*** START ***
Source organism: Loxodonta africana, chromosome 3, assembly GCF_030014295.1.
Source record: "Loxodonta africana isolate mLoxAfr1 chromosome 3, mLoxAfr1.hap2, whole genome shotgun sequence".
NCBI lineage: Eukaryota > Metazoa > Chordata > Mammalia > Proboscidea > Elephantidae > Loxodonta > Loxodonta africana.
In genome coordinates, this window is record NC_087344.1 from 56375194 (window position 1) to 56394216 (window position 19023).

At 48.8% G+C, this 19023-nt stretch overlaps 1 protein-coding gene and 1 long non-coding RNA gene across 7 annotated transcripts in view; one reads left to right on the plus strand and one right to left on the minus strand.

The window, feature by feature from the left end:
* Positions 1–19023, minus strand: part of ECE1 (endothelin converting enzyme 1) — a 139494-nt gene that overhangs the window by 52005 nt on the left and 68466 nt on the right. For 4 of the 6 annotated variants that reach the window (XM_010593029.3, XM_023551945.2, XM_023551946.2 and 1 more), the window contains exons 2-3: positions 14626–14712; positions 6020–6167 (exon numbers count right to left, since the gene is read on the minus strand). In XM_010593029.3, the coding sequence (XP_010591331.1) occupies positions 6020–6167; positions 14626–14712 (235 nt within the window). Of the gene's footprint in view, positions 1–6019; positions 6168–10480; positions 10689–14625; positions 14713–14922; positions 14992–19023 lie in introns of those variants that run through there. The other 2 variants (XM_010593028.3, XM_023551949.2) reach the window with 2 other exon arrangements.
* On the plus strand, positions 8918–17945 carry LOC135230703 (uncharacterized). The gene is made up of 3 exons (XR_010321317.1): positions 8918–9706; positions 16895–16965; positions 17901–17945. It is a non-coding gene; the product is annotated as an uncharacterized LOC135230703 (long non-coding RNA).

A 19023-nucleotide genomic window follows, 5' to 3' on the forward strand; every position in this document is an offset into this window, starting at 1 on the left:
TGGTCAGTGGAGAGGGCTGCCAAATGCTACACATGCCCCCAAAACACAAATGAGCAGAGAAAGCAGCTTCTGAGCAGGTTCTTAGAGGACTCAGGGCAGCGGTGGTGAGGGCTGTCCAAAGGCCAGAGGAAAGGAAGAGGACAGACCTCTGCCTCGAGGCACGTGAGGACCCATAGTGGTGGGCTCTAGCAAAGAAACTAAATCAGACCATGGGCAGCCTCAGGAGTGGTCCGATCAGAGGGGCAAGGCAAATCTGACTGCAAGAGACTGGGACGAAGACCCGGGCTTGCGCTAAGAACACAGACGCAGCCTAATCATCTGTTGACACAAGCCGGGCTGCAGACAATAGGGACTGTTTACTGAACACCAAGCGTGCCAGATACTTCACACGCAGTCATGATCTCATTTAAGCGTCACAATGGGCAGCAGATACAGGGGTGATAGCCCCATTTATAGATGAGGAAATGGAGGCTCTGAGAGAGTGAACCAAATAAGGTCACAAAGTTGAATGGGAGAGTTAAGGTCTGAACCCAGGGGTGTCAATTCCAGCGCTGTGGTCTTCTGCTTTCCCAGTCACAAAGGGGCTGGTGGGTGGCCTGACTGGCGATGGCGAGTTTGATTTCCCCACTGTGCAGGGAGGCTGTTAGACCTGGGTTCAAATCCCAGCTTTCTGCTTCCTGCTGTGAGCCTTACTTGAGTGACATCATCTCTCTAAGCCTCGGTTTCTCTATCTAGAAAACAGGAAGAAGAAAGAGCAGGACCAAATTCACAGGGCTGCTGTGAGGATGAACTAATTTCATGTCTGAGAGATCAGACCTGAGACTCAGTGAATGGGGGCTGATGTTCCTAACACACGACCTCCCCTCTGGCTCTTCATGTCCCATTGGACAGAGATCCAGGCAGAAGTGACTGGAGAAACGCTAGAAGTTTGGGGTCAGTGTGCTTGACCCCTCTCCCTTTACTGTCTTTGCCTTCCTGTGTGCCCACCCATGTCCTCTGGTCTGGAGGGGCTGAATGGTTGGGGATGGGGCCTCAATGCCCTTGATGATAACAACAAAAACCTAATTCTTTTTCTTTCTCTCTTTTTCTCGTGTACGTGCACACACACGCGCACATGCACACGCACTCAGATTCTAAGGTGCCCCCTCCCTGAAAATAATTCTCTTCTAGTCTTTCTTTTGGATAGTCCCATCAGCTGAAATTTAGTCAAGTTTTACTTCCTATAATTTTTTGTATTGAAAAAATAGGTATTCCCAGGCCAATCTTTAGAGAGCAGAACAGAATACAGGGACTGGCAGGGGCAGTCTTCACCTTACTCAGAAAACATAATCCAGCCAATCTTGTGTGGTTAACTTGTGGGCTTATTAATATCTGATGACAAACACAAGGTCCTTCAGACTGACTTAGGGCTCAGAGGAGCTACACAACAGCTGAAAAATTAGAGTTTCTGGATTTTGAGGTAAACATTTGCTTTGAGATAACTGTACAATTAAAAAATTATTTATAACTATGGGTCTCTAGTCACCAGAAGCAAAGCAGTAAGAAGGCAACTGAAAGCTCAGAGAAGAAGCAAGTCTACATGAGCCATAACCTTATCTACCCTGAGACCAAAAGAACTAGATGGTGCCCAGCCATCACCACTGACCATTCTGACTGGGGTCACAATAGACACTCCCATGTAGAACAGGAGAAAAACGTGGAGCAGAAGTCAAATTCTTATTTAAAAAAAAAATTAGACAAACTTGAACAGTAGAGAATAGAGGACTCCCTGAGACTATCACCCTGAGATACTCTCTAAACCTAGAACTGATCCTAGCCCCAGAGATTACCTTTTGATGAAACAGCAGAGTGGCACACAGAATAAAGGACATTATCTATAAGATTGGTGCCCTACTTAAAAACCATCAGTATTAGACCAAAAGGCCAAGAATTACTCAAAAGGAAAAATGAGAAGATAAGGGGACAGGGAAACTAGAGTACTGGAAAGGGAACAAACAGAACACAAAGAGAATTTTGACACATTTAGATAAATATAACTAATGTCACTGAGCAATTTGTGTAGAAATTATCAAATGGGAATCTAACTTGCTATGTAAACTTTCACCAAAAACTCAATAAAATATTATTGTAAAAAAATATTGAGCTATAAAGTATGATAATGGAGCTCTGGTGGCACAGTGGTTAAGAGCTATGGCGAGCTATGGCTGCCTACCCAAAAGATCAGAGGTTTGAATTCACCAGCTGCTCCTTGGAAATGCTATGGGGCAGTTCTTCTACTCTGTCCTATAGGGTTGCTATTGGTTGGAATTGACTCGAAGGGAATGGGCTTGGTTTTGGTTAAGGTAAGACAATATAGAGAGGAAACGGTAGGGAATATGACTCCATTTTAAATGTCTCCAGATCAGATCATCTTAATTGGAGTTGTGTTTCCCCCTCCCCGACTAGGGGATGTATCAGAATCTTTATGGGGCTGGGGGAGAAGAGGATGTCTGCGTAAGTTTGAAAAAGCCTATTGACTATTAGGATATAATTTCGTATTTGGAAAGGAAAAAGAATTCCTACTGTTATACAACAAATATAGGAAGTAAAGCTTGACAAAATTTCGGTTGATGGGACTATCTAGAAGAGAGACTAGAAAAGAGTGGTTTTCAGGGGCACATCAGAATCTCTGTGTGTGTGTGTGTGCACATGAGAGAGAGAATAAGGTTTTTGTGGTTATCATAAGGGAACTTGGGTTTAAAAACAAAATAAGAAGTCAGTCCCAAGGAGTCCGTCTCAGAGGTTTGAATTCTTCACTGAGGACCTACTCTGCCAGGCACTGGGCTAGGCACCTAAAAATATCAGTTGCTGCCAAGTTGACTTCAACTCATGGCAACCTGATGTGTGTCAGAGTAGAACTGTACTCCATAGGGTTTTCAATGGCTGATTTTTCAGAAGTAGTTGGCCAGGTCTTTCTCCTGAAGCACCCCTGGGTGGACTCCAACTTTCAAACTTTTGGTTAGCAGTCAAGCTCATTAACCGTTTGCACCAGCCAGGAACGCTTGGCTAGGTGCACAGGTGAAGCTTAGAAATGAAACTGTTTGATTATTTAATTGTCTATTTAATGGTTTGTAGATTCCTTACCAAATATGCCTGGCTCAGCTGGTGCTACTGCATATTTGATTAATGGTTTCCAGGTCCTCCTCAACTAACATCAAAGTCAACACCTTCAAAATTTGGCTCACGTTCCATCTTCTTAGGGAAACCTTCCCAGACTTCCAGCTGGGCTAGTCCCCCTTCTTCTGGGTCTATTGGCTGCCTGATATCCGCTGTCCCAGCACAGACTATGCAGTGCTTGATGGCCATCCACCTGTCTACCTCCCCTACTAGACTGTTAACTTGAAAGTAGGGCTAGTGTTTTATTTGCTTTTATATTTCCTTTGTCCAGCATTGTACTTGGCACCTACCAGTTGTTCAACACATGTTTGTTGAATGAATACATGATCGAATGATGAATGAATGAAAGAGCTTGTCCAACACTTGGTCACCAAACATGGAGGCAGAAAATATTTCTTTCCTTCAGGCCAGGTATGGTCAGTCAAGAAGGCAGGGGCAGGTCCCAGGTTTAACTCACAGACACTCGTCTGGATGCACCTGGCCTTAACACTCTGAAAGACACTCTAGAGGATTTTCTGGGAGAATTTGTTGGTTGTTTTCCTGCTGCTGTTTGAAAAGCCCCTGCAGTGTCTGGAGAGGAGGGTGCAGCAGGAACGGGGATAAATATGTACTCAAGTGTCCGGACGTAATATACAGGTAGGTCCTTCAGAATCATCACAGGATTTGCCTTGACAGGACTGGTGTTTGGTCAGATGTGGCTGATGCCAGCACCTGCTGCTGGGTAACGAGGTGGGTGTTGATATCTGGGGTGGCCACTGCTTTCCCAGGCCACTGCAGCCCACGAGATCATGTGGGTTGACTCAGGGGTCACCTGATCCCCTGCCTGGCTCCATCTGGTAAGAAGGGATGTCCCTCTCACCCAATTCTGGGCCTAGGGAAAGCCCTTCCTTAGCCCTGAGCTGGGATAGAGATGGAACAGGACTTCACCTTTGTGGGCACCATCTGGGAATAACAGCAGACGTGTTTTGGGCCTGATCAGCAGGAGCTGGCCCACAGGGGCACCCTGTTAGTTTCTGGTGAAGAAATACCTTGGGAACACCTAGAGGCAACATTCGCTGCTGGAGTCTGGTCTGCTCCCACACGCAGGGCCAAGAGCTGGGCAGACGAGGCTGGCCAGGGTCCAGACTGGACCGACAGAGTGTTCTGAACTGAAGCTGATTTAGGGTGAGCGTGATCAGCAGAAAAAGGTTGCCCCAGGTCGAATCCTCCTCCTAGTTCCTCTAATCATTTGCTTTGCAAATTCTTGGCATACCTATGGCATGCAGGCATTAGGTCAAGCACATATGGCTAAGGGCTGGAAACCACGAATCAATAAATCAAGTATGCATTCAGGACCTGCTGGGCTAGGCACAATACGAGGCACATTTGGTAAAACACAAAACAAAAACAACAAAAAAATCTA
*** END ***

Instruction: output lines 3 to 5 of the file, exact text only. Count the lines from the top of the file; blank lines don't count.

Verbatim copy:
NCBI lineage: Eukaryota > Metazoa > Chordata > Mammalia > Proboscidea > Elephantidae > Loxodonta > Loxodonta africana.
In genome coordinates, this window is record NC_087344.1 from 56375194 (window position 1) to 56394216 (window position 19023).

At 48.8% G+C, this 19023-nt stretch overlaps 1 protein-coding gene and 1 long non-coding RNA gene across 7 annotated transcripts in view; one reads left to right on the plus strand and one right to left on the minus strand.